How to judge Phil Hammond's mooted period poverty plan

It is said that Phil Hammond, the Chancellor, is to address the problem of period poverty in schools. We do not think that there is any such thing as period poverty but then so what? Reality and politics rarely do match up with each other.

There is a way though for us to judge such a plan. To work out the additional costs, the greater inefficiencies of government action. We have a distribution system for menstrual products in this country. Vast warehouses filled with aisle upon aisle of all the varied forms, shapes and technologies that can and are used to deal with this evidence of fertility. They’re called shops and they exist in near everything down to the smallest hamlet.

We can also take a stab at guessing what would be the cost of using this extant distribution system. A box of tampons - just to use as an example one of the myriad technologies and products - can be had for £1 these days. A box containing perhaps 24 pieces. Agreed, not possibly enough to deal with each and every period but when averaged out we’d not be far wrong in saying that a box per menstruating woman per month is a reasonable guesstimate as an average.

There are 3 million children in English secondary schools, some 1.5 million is a good guess at the number of girls and young women in them.

1.5 million by 13 months of the year - yes, this all works on lunar months, not solar - by our £1 per person per month gives us a total cost of £19.5 million. That’s the total cost of using the extant infrastructure to provide all the period needs of all schoolchildren. If we just added that amount to child benefit then we’d be done. Such an addition of £1 per month to child benefit for a female child of post-pubertal age would see the problem entirely dealt with.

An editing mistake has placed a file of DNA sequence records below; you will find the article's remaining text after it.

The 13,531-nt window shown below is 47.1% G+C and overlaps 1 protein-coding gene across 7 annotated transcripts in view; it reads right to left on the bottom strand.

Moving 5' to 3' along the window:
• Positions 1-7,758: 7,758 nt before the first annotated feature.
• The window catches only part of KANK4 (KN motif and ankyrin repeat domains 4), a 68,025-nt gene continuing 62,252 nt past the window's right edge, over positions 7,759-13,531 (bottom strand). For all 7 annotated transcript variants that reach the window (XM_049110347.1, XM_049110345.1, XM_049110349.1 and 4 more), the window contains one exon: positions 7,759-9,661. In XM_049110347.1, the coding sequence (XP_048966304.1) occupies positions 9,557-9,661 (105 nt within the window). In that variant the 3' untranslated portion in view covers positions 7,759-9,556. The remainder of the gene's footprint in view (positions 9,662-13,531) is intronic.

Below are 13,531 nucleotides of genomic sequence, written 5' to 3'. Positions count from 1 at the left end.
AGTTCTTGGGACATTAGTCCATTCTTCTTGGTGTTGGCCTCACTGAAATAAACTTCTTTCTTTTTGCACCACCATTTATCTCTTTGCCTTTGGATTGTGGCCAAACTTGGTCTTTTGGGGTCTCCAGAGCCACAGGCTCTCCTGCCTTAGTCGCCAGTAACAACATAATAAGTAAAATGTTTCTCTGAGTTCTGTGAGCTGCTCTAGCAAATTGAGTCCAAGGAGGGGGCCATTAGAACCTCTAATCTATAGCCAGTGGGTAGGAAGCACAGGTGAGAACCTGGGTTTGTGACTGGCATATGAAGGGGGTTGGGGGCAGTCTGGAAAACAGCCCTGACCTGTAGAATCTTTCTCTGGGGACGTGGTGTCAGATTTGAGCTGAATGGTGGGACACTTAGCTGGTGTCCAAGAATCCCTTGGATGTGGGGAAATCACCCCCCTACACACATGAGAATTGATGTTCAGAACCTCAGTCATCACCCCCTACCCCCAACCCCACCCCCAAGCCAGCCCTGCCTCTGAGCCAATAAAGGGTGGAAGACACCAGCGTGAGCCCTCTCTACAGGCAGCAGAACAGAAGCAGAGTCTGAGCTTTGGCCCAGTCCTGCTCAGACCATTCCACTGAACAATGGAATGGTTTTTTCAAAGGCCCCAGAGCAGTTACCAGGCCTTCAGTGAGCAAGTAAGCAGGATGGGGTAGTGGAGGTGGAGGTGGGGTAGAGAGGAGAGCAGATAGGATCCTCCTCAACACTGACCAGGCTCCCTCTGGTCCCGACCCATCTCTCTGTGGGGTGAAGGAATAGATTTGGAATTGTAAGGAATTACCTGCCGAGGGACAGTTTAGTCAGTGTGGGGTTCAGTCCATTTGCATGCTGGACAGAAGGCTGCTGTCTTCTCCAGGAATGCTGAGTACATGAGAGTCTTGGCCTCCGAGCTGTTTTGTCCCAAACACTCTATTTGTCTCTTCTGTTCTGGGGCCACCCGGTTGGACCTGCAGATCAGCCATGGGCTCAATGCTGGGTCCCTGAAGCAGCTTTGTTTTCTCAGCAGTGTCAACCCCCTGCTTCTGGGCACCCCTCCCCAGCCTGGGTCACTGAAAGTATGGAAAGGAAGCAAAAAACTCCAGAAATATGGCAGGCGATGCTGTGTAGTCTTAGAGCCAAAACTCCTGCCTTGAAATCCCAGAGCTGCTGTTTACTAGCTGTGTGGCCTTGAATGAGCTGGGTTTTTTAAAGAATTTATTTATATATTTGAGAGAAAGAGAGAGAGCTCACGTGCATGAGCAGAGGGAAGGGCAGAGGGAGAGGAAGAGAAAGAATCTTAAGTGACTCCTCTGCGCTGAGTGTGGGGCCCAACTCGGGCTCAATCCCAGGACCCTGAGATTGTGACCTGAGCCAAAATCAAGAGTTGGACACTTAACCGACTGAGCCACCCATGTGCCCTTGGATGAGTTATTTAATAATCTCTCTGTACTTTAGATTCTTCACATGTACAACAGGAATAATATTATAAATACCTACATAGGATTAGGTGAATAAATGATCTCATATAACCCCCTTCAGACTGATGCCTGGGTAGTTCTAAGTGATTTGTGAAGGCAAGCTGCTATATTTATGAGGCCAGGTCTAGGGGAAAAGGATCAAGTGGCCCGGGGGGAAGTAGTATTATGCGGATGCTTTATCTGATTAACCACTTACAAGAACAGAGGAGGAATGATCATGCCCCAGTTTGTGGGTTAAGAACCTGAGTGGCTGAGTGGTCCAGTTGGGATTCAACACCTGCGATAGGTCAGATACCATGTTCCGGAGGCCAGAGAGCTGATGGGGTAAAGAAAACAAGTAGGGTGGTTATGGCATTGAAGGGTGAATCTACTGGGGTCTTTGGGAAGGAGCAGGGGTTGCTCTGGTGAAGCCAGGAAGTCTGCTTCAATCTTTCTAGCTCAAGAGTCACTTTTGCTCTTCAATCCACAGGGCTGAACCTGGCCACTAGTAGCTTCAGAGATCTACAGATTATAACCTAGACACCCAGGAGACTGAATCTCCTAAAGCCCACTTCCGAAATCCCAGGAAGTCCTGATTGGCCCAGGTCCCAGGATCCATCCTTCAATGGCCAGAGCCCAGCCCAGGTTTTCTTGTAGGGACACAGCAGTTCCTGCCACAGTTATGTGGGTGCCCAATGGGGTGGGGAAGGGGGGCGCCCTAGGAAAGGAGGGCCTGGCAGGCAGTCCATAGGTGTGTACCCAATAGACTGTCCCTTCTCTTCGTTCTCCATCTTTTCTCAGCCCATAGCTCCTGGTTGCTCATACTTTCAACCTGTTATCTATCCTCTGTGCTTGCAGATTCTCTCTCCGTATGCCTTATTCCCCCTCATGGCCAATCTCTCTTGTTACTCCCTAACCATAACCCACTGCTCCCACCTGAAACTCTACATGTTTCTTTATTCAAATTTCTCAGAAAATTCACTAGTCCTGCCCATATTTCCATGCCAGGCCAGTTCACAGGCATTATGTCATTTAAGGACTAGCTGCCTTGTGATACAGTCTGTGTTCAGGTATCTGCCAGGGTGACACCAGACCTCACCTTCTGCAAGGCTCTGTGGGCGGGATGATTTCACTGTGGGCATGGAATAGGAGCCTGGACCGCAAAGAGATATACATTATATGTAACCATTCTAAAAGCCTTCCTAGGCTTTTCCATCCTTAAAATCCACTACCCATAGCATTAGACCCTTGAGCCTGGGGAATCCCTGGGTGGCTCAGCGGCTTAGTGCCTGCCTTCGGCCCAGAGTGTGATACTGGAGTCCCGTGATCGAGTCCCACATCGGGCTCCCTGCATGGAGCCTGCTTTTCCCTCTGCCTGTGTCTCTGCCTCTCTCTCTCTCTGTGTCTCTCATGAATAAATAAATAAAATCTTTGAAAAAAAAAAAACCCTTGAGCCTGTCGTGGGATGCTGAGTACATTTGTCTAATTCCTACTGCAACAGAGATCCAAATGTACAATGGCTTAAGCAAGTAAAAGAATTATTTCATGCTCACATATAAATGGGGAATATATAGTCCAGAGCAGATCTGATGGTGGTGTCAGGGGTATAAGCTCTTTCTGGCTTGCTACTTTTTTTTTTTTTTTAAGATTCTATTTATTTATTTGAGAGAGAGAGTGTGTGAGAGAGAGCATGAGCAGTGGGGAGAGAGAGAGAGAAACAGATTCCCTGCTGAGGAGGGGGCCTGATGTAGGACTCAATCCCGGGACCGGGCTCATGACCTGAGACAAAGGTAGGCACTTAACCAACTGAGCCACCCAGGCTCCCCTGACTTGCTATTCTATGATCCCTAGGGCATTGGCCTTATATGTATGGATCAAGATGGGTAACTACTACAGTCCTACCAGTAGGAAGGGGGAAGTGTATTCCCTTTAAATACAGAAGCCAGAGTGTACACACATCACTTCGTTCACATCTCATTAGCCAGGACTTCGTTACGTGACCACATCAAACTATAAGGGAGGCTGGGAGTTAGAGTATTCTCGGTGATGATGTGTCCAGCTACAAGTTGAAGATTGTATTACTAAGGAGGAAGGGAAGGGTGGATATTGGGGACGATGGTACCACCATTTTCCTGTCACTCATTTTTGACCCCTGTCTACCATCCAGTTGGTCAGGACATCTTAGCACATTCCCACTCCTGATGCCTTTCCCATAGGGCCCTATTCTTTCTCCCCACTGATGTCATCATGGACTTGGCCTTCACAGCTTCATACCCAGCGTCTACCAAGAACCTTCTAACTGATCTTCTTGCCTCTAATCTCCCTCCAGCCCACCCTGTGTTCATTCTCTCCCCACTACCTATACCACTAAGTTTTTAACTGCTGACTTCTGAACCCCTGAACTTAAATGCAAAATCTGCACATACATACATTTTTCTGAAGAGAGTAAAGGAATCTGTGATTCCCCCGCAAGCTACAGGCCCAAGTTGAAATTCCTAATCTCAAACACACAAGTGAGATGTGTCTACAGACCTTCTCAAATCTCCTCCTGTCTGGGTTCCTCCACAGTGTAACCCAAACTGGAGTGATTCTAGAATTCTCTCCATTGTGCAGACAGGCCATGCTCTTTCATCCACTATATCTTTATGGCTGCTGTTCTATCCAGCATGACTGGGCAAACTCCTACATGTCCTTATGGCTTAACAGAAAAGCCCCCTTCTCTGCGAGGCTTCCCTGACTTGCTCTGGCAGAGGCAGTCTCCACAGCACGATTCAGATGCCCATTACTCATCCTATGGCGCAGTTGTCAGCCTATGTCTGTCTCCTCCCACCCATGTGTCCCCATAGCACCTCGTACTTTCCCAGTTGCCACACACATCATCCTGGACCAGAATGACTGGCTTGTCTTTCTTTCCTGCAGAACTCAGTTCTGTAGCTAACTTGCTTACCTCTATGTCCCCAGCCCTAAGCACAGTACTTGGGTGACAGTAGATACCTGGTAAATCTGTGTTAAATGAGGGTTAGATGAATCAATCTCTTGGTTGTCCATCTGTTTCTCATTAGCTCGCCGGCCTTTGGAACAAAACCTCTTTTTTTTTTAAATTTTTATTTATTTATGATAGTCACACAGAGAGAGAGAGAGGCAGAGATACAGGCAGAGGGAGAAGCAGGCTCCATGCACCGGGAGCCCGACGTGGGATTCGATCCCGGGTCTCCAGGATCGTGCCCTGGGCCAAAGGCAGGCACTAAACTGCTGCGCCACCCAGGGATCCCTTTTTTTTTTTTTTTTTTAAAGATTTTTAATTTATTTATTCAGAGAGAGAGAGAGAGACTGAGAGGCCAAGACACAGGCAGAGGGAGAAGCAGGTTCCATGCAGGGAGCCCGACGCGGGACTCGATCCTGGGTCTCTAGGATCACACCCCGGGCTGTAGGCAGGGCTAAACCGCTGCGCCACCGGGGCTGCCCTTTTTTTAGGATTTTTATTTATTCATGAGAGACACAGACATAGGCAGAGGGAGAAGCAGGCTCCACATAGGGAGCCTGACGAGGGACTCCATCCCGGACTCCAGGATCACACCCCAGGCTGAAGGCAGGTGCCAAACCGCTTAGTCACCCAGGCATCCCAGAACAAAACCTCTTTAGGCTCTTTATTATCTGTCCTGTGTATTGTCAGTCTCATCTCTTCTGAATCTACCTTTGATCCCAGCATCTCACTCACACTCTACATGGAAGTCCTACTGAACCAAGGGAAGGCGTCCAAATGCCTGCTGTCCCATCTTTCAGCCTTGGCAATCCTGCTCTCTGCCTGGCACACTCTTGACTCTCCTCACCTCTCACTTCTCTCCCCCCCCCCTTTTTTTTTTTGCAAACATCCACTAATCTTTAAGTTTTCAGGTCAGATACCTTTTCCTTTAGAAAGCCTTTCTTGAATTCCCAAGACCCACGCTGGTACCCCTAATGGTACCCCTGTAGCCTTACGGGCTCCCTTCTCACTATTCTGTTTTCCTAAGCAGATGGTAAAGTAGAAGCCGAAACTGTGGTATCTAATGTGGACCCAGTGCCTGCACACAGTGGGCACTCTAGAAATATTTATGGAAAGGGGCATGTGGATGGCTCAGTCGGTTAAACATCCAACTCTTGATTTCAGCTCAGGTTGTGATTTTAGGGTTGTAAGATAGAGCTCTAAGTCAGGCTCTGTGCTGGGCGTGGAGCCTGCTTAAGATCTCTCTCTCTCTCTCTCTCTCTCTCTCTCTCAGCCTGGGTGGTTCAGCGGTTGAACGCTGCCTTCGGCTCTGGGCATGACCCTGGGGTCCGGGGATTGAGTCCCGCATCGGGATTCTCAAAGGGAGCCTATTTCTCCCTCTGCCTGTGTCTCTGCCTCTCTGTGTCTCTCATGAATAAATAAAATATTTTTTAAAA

So, how much will Phil’s plan cost?

Anything less than total provision will be an example of the greater cost of direct government action. If it turns out to be only emergency supplies that are provided, or if it’s only for some subsection of all. And of course any amount over £19.5 million even if that total need is met is also that evidence of the inefficiency of direct government action.

That the political head of steam is up for something stupid to be done about this invented problem is obvious. Given that foolishness is to happen we’ll just have to use it as an example in the future of what not to do. An example of how much more expensive it is to have that direct government action rather than a tad of financing leverage and leave markets to solve the rest of the problem.